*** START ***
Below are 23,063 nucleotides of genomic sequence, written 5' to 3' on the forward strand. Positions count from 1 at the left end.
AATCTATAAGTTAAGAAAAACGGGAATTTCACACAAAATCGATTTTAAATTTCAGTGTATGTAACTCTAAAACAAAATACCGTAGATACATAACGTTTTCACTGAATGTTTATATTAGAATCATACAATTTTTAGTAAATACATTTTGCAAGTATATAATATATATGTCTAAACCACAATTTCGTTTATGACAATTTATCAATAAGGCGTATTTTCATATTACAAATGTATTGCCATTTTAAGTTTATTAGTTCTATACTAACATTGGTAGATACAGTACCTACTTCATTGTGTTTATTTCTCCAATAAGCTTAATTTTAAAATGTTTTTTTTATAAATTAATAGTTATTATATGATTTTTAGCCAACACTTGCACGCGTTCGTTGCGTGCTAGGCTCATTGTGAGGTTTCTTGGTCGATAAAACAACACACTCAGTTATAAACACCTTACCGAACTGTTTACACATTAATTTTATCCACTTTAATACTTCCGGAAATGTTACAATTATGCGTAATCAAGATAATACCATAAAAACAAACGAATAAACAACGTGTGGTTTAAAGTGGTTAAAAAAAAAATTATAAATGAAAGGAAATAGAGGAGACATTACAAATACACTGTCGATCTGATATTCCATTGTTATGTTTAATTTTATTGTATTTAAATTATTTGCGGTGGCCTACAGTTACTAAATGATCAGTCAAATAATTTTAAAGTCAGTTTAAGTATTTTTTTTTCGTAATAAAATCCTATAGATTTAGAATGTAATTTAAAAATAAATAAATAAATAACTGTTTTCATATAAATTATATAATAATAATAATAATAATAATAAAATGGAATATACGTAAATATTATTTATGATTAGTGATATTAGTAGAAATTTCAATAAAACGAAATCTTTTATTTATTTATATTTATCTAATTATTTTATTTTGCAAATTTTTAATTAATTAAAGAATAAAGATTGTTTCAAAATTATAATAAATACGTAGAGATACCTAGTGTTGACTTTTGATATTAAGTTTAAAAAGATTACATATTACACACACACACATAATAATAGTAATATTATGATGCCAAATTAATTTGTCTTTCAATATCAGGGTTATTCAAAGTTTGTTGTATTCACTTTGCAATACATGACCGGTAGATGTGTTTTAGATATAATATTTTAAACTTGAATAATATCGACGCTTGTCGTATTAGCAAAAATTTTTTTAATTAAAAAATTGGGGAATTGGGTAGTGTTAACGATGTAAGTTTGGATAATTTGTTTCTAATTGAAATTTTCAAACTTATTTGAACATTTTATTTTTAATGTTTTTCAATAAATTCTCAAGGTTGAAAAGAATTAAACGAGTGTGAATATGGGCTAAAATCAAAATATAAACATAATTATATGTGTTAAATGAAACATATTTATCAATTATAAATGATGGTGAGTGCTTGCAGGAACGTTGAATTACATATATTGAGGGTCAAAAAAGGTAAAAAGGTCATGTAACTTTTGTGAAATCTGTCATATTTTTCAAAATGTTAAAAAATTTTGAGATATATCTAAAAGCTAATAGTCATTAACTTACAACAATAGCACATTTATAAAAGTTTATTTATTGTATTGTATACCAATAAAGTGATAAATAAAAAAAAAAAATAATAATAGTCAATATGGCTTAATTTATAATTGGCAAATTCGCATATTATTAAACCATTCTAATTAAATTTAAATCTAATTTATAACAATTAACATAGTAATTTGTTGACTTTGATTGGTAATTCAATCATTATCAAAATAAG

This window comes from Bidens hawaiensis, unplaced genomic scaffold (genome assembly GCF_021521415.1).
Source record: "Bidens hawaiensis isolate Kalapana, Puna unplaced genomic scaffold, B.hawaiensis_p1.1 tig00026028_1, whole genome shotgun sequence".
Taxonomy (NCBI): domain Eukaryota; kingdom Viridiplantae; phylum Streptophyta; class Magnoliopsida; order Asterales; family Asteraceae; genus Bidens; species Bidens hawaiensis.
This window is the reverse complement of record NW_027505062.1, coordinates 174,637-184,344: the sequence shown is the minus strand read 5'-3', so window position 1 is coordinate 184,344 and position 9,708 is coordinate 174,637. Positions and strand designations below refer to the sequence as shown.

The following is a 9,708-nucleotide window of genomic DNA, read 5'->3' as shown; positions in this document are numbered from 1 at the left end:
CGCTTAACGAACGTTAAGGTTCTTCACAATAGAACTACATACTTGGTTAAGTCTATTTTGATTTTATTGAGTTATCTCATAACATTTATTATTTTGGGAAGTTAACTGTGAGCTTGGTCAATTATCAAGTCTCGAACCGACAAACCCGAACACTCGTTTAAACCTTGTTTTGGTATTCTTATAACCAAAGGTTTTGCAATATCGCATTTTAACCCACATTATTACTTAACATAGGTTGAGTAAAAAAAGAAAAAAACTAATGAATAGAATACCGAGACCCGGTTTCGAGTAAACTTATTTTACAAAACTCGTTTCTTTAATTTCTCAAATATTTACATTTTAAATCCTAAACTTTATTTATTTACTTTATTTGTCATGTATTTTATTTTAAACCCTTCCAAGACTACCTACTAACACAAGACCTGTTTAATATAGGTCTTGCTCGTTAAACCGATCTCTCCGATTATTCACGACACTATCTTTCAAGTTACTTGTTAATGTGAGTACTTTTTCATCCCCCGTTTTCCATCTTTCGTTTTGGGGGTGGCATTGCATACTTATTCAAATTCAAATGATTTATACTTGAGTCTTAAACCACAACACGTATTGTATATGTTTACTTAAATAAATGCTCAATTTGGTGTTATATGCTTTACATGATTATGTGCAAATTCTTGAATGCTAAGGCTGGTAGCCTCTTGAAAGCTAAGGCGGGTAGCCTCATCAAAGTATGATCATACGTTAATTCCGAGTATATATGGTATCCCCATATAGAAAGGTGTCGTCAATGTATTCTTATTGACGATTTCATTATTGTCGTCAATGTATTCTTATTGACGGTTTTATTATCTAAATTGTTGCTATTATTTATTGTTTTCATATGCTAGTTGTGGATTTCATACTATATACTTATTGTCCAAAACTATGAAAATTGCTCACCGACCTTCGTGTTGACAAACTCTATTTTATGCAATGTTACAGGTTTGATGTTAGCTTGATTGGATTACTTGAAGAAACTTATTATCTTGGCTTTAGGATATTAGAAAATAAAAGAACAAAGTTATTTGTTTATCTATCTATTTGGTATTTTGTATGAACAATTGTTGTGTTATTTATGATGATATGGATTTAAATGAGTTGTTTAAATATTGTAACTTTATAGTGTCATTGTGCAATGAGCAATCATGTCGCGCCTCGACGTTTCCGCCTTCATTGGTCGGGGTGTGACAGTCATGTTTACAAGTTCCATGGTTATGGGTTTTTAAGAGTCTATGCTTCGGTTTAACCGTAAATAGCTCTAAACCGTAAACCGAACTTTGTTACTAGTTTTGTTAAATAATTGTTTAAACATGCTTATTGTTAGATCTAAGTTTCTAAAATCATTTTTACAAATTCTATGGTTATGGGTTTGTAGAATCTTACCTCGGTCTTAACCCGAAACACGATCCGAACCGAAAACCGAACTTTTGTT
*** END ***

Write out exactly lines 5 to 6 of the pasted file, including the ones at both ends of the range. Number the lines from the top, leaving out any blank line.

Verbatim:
Taxonomy (NCBI): domain Eukaryota; kingdom Viridiplantae; phylum Streptophyta; class Magnoliopsida; order Asterales; family Asteraceae; genus Bidens; species Bidens hawaiensis.
This window is the reverse complement of record NW_027505062.1, coordinates 174,637-184,344: the sequence shown is the minus strand read 5'-3', so window position 1 is coordinate 184,344 and position 9,708 is coordinate 174,637. Positions and strand designations below refer to the sequence as shown.